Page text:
A new kind of networking

Many vendors are shifting focus from software-defined networking (SDN) to intent-based networking. Although still an emerging technology, the basic idea behind intent-based networking is to enable a user to determine how a network behaves by choosing and applying policies across an infrastructure via a combination of automation and machine learning. While many have dismissed intent-based networking as another marketing buzzword, the technology has gained momentum over the past couple years. Here are a handful of vendors concentrating on intent-based networking.


Cisco is arguably the most notable company focused on the technology. Last June, the company announced its intent-based networking initiative as part of its “vision to create an intuitive system that anticipates actions, stops security threats in their tracks, and continues to evolve and learn.” Since then, Cisco has built upon the initiative. In January, for example, the company announced new capabilities, including the Cisco Network Assurance Engine for network verification and the Cisco DNA Center Assurance technology. More recently, Cisco pushed intent-based networking with the release of SD-WAN vAnalytics and Meraki Insight.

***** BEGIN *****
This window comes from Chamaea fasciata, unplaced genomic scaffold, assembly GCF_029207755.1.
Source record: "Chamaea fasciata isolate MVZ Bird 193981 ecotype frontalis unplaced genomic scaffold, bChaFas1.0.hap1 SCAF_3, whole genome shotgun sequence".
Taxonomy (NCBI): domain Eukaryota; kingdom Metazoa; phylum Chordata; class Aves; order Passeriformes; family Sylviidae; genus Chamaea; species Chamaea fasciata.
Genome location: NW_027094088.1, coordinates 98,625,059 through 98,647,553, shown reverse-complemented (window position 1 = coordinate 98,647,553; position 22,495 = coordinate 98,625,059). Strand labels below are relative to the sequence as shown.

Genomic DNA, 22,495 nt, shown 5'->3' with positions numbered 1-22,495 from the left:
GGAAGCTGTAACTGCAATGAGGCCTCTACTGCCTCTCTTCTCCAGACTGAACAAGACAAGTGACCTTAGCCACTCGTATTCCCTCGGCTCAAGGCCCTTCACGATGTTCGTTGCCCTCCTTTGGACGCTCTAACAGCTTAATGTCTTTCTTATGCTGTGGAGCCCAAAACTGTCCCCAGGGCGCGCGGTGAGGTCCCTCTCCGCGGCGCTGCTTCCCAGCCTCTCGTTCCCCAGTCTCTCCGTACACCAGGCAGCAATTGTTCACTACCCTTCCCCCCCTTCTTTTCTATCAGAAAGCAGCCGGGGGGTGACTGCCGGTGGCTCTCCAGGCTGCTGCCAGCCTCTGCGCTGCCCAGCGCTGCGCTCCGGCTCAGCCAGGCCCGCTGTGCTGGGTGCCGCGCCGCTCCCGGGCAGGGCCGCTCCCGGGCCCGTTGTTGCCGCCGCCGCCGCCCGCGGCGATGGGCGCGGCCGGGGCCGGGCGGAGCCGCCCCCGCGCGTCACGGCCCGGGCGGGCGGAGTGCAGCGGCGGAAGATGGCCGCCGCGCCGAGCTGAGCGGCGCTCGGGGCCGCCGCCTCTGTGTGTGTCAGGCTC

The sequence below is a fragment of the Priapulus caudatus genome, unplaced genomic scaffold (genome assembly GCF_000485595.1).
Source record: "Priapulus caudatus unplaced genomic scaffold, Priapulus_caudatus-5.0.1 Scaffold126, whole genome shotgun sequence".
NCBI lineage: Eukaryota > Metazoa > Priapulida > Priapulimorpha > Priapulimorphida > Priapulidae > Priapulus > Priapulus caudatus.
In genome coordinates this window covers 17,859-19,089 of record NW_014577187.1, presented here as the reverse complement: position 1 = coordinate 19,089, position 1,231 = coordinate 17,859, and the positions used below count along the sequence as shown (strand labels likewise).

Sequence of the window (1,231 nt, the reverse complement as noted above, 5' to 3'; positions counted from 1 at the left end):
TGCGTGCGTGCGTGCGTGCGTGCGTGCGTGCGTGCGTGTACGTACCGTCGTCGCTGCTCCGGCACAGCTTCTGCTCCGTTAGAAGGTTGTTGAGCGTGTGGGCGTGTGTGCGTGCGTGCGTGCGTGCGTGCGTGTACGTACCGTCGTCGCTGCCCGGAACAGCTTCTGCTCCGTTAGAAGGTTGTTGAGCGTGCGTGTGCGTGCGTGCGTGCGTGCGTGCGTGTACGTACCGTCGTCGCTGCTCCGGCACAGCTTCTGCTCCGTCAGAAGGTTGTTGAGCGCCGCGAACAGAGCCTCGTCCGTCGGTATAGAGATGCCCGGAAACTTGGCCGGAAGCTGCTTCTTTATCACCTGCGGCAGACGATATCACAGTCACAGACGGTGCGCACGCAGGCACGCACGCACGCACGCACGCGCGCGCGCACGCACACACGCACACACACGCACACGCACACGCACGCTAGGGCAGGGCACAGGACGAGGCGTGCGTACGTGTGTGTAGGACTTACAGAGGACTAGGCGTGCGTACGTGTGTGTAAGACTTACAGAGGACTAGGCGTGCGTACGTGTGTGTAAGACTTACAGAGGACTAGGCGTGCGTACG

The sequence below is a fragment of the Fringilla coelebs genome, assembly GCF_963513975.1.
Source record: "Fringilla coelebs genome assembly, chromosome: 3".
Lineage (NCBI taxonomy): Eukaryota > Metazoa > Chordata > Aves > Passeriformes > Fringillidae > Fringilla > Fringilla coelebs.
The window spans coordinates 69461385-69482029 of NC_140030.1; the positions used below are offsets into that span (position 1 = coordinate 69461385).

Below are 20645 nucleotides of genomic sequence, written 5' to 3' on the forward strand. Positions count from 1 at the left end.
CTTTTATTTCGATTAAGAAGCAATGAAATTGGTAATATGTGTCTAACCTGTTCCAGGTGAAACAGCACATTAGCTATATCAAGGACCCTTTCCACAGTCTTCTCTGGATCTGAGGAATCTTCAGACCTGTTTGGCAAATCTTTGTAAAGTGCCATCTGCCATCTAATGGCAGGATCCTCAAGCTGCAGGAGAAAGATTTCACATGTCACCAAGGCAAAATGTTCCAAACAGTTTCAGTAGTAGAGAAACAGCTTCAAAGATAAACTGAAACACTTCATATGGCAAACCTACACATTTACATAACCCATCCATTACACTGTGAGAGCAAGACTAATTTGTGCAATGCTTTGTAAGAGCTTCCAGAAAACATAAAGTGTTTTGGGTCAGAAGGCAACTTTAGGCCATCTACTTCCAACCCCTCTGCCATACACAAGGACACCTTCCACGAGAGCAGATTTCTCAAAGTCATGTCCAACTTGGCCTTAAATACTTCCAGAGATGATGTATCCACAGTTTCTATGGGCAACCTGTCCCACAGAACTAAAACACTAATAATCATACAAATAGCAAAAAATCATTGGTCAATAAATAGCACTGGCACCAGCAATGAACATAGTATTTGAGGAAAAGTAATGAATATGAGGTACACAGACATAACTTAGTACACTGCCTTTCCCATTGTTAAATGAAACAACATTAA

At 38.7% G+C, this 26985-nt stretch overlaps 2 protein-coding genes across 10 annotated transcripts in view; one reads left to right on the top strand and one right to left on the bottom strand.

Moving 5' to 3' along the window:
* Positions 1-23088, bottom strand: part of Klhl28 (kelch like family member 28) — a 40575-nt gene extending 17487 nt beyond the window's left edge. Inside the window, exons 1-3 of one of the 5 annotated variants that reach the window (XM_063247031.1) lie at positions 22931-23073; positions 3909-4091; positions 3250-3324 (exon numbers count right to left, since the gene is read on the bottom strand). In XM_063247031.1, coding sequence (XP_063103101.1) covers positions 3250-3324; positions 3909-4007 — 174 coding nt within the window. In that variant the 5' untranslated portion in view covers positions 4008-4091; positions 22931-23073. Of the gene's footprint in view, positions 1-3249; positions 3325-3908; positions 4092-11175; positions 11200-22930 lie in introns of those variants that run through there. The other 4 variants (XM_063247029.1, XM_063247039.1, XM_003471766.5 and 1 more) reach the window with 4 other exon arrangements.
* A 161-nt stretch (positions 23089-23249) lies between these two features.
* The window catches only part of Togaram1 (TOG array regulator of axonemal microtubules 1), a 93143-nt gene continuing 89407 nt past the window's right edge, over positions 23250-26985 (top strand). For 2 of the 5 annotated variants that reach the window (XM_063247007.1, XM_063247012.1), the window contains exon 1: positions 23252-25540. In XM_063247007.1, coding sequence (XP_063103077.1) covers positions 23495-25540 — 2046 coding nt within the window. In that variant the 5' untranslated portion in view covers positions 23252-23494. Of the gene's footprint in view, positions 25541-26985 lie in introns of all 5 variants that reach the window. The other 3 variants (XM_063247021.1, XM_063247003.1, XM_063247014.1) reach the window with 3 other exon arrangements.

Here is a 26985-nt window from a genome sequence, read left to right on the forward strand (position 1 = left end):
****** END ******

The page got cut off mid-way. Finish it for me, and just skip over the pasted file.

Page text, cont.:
Apstra is making a splash in the world of intent-based networking as well. In June 2016, Apstra announced the general availability of Apstra Operating System (AOS) 1.0, making it the first vendor-agnostic, closed-loop, fully intent-based networking system, according to the company. Since then, AOS has undergone a number of updates. Last month, for instance, the company announced AOS 2.1 with Intent-Based Analytics (IBA), which enables network operators to specify how they want network to behave and continuously validates the network operators’ intent.

Veriflow Systems

Veriflow Systems is another company ahead of the curve with intent-based networking. The company says its verification technology is intended to help enterprises predict all possible network-wide behavior, and mathematically verify availability and security. According to Veriflow, it is the first networking company to use this kind of technology to eliminate network outages and vulnerabilities.


Huawei is also making a bid on intent-based technology. Just this week, the company premiered its intent-driven CloudCampus at the Huawei Western Europe Partner Summit 2018 in Amsterdam. According to the company, CampusInsight can help build a predictive, self-healing closed-loop system with added visibility for each user. It also collects network and application data from devices in real-time and on-demand, while using big data and A.I. to implement network fault analysis and proactive prediction.


Juniper is making headway within the realm of intent-based networking too. Last July, the company announced it was working on an approach to intent-based networking, which would use a SDN controller model. Then in December, Juniper unveiled Juniper Bots, which the company said marked a step toward making a self-driving network a reality. With its bots, intended business outcomes can be translated into actionable automated workflows, according to the company.


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